Monday, August 28, 2017

Car Customizer Boyd Coddington ... "King of the Hot Rods" [otd 8/28]

Boyd Coddington. Sons of Boyd web site.
Boyd Leon Coddington, the famous car customizer known as the “King of the Hot Rods,” was born August 28, 1944 in Rupert, Idaho. Like many boys in the Fifties, Boyd was mad about cars. Back then, kids who grew up on a farm – Boyd’s father ran a dairy  – learned to do for themselves, not look for a store-bought solution when stuff broke.

Boyd’s first car was a Chevy pickup. He told an interviewer (Los Angeles Times, December 2, 1996) that he traded a shotgun for the vehicle when he was thirteen years old. But he had to trade back because he’d done the deal without his dad’s permission. He later scrounged up some money to get it back. Boyd said, “That truck kind of started everything.”

Trade school study at Idaho State University and in Salt Lake reinforced that early imprinting. Experience made him an auto mechanic, training honed his machinist skills, but natural aptitude turned him into an artist in car customization.

In 1968, Coddington moved to California and landed a machinist’s job at Disneyland. At night, however, he built hot rods. Soon, word-of-mouth spread through the Southern California hot rod subculture: A Boyd Coddington custom job was special, in ways that might be difficult to capture in words, but were instantly recognizable.

A Coddington rod glowed with a clean, polished look, where every factor contributed to the overall effect. Nor was this beauty just “skin deep.” Open the hood, slide underneath, whatever … you found the same near-obsessive attention to detail. A master machinist, Boyd made sure every component fit perfectly. He became famous for a “billet” approach to parts: take a hunk of metal and “carve” it with lathe and milling machine until you had what you needed.

Boyd finally opened his own shop and went full time in the late Seventies. Instantly recognizable with his bushy beard and favorite Hawaiian shirts, he attracted aficionados whenever he appeared at any car-related event.

Eventually, celebrities and wealthy “car nuts” began paying fabulous sums – once over a half million dollars – to have Boyd turn out rods designed specifically for them. Yet Boyd and his crews earned every penny of those large sums – with endless hours of work and rework, striving for automotive and artistic perfection. A number of fine customizers learned the business in Boyd’s shop, and then went on to build their own successful careers.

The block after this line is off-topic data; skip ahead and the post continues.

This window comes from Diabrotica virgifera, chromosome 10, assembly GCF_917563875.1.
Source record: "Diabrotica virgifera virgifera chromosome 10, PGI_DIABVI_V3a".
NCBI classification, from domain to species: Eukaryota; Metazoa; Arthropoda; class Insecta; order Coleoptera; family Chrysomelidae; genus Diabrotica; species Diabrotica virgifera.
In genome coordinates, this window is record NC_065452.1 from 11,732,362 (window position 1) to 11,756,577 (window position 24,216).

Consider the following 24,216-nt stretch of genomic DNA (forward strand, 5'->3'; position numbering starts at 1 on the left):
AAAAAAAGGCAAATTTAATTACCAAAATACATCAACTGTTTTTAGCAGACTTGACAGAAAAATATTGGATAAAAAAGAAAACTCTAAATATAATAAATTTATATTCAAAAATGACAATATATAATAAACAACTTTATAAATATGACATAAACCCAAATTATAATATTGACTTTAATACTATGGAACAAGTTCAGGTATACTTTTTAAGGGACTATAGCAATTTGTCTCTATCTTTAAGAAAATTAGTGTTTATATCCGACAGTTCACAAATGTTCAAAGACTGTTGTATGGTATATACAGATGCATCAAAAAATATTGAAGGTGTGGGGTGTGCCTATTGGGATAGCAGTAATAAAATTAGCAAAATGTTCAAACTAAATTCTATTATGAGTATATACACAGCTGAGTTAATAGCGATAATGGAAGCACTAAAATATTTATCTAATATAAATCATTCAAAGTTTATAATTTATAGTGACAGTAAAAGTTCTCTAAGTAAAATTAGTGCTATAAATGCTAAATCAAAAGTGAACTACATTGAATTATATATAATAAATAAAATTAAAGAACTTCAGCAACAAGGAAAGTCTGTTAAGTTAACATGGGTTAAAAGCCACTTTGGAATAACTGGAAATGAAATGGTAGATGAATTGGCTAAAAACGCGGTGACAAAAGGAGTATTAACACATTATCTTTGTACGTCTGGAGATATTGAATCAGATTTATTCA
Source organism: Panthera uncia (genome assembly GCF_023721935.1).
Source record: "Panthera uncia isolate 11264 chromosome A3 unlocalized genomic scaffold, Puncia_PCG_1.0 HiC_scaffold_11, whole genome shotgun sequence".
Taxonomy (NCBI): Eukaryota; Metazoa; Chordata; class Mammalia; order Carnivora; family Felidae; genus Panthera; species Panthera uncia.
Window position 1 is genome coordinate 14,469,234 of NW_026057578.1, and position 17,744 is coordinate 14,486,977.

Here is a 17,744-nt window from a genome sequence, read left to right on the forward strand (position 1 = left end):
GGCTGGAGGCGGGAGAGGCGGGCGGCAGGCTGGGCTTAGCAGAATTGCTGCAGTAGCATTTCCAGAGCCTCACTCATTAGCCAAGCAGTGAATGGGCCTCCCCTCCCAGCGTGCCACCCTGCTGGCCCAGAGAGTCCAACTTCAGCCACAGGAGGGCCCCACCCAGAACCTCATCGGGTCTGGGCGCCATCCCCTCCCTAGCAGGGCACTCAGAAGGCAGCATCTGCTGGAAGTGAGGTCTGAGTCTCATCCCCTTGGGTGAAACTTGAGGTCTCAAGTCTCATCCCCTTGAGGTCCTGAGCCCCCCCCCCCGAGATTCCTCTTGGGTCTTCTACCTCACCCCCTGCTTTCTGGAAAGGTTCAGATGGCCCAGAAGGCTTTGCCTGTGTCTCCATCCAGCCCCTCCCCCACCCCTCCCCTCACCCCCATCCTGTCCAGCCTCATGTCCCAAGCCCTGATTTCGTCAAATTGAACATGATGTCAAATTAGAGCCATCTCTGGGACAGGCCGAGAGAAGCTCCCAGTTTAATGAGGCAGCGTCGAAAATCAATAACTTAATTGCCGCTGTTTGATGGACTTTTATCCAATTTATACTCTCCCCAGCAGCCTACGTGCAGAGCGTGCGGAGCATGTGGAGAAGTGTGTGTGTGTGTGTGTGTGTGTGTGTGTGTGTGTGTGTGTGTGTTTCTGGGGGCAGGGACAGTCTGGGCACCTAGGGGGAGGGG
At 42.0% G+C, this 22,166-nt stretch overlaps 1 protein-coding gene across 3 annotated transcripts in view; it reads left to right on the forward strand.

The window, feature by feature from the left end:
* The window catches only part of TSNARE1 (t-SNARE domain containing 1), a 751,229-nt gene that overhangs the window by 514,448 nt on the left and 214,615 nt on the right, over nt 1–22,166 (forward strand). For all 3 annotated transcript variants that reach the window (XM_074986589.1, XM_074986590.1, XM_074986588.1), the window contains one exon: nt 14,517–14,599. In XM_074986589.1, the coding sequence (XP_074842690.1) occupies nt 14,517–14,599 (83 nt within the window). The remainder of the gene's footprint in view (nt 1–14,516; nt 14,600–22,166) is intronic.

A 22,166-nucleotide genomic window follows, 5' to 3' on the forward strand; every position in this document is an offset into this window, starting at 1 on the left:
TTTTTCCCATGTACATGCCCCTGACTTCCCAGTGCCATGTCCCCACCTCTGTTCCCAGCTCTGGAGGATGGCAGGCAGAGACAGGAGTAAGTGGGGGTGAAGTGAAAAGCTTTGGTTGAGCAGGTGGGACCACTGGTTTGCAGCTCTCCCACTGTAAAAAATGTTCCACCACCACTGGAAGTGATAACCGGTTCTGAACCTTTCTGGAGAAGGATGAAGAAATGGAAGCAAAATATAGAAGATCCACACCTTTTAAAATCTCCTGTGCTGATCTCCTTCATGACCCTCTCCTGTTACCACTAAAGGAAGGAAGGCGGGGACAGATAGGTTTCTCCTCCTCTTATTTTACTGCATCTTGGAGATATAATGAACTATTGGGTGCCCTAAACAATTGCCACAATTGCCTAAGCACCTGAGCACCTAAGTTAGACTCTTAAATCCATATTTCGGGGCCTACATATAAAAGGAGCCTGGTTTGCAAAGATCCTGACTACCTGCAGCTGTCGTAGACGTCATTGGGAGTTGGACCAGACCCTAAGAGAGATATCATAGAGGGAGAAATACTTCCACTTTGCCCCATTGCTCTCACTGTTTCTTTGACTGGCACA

Boyd and his creations earned an incredible range of awards: “America’s Most Beautiful Roadster” (7 times – an unprecedented feat, and he once won it back-to-back), the Daimler-Chrysler Design Excellence Award (twice), voted “Man of the Year” by Hot Rod Magazine in 1988, inducted into the Grand National Roadster Show Hall of Fame, and on and on.
Coddington-modified car. Sons of Boyd.

Starting in 2004, Boyd received yet another peculiarly modern stamp of approval – he hosted the reality show American Hot Rod. During the program, the shop crew built custom cars within certain specified parameters and time limits. The pressure on the set – the actual shop – was real, and intense. Coddington routinely pushed his people into working long, exhausting days, and nights, to meet his standards of artistic perfection.

A long-time diabetic, Boyd died in February 2008 from complications after surgery.                                                                                                                                      
References: The Boyd Coddington Story, Boyd Coddington web site.
Dennis Hevesi, “Boyd Coddington, 63, King of Hot Rods, Dies,” The New York Times (March 1, 2008).
Dan Lienert, “The Hot Rod King,” Forbes Magazine (June 1, 2004).
“Our Father: Boyd Coddington,” Sons of Bob.

4 comments:

  1. Thank you for posting such a useful, impressive and a wicked article./Wow.. looking good!
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  2. No, thank YOU for looking in. It's sad when a creative genius dies -- you always wonder what other fabulous creation he (or she) might have done next.
    At least the cars he built are still with us -- and we can admire the photos.
    (BTW ... as of this comment posting, the "Coddington: History" web site is disabled. Hopefully that will clear up soon.)

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